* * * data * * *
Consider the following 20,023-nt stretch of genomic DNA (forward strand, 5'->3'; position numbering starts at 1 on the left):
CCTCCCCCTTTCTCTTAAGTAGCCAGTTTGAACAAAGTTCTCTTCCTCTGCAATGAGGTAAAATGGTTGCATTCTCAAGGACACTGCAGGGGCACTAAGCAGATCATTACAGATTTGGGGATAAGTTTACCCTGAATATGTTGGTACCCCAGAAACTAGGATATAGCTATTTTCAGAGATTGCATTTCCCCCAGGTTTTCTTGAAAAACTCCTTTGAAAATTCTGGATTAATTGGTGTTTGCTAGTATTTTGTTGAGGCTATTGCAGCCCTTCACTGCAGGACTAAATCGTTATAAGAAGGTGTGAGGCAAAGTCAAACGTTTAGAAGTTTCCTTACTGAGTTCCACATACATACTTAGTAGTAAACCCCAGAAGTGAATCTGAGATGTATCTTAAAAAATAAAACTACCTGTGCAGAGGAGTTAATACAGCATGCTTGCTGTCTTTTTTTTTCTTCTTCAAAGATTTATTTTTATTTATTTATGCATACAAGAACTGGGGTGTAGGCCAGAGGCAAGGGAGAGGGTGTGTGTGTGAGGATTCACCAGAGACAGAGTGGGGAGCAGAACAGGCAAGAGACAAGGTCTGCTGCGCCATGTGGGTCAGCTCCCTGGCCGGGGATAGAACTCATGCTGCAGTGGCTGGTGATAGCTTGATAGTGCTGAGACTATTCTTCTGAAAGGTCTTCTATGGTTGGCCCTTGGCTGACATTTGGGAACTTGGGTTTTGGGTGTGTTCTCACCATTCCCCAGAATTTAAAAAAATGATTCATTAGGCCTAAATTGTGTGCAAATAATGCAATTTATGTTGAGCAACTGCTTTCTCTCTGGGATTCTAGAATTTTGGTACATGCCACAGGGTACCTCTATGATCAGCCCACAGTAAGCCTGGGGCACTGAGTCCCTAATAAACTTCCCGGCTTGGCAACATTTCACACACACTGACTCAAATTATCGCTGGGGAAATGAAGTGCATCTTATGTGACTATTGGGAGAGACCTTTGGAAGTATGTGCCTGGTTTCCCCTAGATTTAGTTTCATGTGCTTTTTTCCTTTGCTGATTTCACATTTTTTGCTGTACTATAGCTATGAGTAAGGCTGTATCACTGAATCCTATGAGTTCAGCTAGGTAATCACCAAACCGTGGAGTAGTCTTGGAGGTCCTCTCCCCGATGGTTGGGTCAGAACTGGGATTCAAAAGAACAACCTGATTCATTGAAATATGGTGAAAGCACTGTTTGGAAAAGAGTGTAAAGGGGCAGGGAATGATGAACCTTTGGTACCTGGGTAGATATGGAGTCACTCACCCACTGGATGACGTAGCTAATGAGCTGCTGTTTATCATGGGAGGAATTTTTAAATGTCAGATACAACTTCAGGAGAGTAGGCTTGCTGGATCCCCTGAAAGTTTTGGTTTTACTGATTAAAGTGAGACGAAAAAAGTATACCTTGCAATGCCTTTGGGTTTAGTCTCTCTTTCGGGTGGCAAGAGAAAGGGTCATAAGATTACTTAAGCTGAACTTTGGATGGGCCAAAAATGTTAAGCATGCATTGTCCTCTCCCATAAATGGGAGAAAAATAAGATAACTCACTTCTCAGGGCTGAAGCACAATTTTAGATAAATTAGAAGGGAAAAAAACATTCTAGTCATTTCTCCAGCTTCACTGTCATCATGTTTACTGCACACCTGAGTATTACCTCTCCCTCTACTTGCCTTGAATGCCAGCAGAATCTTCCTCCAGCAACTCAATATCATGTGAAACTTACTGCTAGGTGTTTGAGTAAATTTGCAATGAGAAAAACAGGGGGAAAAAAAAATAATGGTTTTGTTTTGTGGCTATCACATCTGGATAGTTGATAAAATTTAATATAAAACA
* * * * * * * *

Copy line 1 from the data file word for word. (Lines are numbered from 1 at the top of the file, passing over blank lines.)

Consider the following 20,023-nt stretch of genomic DNA (forward strand, 5'->3'; position numbering starts at 1 on the left):